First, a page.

The exchange on Medicare may have been the most substantive and interesting part of the Vice President debate last Thursday night.  Paul Ryan explained that the Obama administration’s robbing of Medicare Advantage to pay for Medicaid expansion would accelerate the bankruptcy of Medicare, while Joe Biden in one of his calmer moments attacked Ryan for proposing a “voucher” program.  Biden claimed to have the support of the AMA in opposing free-market-based reforms such as Ryan’s proposal uses, and dramatically asked, “Who [will] you believe, the AMA, me?”

Like so much of what Biden had to say — when he was actually saying something, rather than just grinning, laughing, and grunting into his microphone — this turns out to be false.  Avik Roy at Forbes reports that a key committee of the American Medical Association just endorsed the use of “defined contribution” plans as a reform path for Medicare — the very same mechanism contained in Paul Ryan’s plan, the one derided by Biden as a “voucher” plan:

I’ve had my disagreements with the AMA, which like its cousin the AARP, generates hundreds of millions of dollars in income from our existing, wasteful health-care system, and often stands in the way of needed reforms. But this past weekend, the AMA’s key policy committee, the Council on Medical Service, voted to endorse a Medicare reform planthat shares key traits with the ones put forth by Mitt Romney and Paul Ryan.

“The [AMA] policy identifies changes that must be made to strengthen the traditional Medicare program (i.e., restructuring beneficiary cost-sharing, including modifying Medigap rules, and changing the eligibility age to match Social Security),” the Council writes, “and expresses support for giving beneficiaries a choice of plans for which the federal government would contribute a standard amount (i.e., a ‘defined contribution’) toward the purchase of traditional fee-for-service Medicare or another health insurance plan approved by Medicare. The Council firmly believes that implementing a defined contribution system, with strong regulatory protections for patients, is a responsible and feasible approach to strengthening the Medicare program.”

Much like the old Ryan plan, the AMA proposal would let the government provide a specified subsidy—the “defined contribution”—to retirees’ health benefits, and let them choose among a range of plans. Unlike the old Ryan plan, but like the current Romney-Ryan one, the AMA committee endorsed preserving “traditional Medicare as an option” for seniors.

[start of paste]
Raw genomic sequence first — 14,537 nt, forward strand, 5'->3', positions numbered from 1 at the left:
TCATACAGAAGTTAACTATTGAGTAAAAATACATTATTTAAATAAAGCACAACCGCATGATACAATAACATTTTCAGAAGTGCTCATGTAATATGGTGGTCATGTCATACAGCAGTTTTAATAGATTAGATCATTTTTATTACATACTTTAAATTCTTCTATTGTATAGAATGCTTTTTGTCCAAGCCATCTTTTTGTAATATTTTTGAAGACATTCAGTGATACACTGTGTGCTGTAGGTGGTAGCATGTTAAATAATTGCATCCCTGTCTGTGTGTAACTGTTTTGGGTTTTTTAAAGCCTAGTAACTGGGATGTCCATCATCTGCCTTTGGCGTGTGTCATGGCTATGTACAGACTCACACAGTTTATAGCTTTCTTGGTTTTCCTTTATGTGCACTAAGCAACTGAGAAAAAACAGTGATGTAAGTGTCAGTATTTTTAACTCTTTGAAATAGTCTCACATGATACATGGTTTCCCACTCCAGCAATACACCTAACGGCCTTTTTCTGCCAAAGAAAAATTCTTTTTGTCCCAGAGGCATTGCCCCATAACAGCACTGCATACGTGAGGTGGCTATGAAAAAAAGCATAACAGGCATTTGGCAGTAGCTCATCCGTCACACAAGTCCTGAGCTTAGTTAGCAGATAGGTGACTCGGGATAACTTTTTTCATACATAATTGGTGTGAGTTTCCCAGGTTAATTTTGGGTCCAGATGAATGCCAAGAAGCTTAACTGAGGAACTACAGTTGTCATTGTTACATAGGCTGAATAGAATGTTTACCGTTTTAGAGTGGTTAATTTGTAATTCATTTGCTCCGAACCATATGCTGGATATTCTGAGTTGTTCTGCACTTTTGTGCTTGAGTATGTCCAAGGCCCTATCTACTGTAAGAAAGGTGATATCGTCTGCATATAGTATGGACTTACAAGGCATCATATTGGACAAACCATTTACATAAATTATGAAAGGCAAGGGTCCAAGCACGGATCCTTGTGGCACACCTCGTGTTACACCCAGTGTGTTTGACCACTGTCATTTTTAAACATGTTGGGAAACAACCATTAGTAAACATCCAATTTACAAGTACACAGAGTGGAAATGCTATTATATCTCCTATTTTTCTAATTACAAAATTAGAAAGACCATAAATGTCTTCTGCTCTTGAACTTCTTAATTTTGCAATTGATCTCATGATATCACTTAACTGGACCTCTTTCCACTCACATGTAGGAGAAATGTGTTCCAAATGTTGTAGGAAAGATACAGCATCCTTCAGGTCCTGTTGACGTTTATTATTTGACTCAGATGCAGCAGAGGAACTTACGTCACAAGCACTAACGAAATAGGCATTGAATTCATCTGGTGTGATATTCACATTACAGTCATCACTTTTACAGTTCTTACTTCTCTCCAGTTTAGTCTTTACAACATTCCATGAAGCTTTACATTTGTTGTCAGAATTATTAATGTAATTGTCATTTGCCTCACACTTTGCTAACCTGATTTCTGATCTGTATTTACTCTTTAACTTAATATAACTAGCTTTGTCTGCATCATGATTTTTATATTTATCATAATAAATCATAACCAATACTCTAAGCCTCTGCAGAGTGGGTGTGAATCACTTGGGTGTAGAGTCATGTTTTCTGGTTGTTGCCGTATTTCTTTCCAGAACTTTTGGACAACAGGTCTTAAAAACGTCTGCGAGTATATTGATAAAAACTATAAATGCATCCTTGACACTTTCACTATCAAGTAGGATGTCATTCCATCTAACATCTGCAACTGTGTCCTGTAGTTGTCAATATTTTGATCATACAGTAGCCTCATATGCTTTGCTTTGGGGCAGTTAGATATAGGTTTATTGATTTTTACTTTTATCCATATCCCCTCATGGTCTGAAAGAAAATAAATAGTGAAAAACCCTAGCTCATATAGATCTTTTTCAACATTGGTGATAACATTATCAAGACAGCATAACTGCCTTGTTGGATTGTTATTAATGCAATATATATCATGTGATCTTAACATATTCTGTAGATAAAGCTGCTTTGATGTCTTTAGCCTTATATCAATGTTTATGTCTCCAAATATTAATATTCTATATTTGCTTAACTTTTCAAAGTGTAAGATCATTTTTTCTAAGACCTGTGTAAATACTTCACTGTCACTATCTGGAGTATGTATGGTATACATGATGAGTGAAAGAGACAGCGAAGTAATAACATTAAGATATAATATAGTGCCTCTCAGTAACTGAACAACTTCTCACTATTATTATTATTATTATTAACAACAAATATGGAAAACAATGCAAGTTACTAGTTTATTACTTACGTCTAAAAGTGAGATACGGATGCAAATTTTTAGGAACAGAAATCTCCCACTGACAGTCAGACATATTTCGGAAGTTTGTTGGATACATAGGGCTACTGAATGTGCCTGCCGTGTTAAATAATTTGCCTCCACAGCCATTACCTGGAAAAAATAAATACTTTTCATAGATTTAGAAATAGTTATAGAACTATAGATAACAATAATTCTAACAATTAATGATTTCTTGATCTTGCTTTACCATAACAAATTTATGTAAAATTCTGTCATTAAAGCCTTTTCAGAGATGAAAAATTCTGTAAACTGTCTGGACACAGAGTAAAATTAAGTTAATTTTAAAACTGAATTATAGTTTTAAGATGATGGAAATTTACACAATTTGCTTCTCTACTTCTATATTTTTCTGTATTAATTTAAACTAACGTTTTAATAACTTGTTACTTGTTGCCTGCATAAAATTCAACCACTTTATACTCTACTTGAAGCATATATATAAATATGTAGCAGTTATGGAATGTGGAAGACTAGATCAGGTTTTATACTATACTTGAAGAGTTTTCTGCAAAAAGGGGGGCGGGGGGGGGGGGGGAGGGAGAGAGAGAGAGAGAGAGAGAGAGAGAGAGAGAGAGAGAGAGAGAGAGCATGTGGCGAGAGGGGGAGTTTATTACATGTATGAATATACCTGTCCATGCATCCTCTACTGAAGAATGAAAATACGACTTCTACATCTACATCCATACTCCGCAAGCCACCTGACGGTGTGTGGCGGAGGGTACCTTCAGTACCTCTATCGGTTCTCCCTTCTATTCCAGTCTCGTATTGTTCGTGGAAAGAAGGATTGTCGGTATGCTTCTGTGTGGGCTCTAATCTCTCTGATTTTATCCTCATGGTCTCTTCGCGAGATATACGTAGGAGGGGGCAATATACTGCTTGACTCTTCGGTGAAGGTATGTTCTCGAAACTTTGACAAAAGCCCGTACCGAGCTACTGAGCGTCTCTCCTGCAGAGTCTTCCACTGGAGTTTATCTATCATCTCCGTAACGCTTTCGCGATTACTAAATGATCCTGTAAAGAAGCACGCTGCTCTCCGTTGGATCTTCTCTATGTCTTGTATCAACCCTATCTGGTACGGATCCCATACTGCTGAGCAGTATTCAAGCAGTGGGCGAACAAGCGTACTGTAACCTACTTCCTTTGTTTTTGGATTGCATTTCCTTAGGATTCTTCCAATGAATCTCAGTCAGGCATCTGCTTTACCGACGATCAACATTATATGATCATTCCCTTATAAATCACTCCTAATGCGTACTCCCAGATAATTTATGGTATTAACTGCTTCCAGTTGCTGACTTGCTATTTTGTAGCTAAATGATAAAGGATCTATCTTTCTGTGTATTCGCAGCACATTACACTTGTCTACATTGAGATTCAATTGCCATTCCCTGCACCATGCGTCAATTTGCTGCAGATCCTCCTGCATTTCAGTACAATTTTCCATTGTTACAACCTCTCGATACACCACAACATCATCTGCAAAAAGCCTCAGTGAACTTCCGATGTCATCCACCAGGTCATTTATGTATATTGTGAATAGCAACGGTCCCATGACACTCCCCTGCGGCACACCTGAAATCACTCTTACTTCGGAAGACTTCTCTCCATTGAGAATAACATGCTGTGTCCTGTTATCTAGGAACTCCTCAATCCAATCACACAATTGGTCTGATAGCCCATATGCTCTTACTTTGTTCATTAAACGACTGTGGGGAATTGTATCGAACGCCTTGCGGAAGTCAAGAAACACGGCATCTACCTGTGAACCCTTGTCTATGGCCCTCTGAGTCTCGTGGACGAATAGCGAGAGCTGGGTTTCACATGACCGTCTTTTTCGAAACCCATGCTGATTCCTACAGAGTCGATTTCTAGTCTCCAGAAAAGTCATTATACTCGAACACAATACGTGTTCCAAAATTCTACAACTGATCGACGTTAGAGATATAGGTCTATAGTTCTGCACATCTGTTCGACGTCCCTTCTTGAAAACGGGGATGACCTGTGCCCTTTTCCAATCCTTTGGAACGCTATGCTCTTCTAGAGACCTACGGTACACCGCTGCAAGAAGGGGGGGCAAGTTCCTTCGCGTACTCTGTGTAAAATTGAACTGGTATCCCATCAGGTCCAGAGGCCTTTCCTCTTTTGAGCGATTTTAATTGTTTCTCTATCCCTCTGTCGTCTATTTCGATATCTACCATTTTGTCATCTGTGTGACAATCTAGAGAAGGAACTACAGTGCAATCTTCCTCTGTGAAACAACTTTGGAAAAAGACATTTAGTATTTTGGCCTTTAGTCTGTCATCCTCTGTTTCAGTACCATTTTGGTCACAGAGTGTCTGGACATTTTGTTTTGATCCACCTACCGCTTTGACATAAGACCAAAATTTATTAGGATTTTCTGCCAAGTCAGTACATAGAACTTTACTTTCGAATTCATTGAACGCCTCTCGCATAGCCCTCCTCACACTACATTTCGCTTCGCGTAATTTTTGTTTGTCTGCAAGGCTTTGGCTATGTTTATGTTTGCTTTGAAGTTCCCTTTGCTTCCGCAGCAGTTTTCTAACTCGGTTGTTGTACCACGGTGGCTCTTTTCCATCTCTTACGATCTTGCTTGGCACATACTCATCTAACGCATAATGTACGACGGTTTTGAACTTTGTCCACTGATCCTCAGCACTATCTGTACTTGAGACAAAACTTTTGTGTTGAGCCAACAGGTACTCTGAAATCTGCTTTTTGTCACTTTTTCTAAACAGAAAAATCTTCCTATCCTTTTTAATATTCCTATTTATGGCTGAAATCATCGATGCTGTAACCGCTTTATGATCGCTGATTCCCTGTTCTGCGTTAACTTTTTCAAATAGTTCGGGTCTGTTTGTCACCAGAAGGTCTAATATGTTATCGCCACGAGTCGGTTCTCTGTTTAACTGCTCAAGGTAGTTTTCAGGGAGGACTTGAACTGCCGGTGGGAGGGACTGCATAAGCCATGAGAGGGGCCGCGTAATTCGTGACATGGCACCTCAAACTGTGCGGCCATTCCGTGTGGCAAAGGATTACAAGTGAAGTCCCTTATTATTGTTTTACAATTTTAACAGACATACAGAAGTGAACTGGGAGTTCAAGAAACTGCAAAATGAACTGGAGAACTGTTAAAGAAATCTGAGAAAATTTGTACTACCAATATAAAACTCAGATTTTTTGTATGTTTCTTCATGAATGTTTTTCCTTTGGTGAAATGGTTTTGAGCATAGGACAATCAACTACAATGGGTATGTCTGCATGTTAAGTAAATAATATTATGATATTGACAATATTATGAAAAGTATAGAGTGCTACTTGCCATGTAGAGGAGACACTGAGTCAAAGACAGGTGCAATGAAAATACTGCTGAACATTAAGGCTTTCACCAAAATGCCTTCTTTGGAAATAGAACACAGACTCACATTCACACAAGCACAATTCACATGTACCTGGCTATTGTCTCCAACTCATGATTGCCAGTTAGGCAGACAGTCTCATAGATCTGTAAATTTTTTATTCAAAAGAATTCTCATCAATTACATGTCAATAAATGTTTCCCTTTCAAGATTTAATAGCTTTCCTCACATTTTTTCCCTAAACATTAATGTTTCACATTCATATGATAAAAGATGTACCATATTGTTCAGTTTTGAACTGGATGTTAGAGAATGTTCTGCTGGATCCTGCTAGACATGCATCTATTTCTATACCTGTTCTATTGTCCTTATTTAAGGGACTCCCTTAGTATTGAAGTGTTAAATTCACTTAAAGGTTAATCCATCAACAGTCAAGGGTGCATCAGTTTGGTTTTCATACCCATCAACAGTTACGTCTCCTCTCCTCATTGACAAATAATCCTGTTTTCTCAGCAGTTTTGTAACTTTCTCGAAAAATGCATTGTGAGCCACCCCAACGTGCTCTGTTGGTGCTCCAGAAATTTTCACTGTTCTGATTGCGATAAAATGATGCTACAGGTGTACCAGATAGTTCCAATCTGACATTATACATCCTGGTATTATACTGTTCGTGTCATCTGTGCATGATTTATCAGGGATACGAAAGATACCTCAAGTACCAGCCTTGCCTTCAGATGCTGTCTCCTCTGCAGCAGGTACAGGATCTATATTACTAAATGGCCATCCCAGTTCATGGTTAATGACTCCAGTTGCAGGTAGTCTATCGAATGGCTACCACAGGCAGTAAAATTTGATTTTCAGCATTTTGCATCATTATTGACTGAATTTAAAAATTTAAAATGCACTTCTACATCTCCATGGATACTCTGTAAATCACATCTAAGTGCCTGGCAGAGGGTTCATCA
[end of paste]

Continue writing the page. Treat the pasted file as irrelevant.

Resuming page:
Wow — I just bet that Mitt Romney used his vampire-capitalist money to pervert the AMA’s Council on Medical Service.  He sent Grover Norquist in there with his toxic Taxpayer Pledge, didn’t he?  Er … not exactly:

The AMA Council’s report states that it came around to this view not at the behest of Republican operatives or candidates, but after speaking with Bill Clinton’s former budget chief, Alice Rivlin, who along with Paul Ryan proposed a version of this plan. “Dr. Rivlin emphasized that defined contribution amounts should be sufficient to ensure that all beneficiaries could afford to purchase health insurance coverage, and that private health insurance plans should be subject to regulations that protect patients and ensure the availability of coverage for even the sickest patients.”

D’oh!

The AMA Council has somewhat different ideas on how to implement this kind of plan than Ryan does.  They want less control on premium costs, for one thing, which would eventually force doctors to get paid less for their services, as Roy notes in his thoughtful analysis.  But the core of their plan has the same mechanism as Ryan’s does — the federal exchange system that allows private-sector insurers to compete for Medicare customers, while keeping traditional Medicare as an option for those consumers who want it.  In fact, that’s exactly the same mechanism that ObamaCare uses at the state level, a point that seems to have escaped Biden’s notice during all of his grunting and grinning on Thursday night.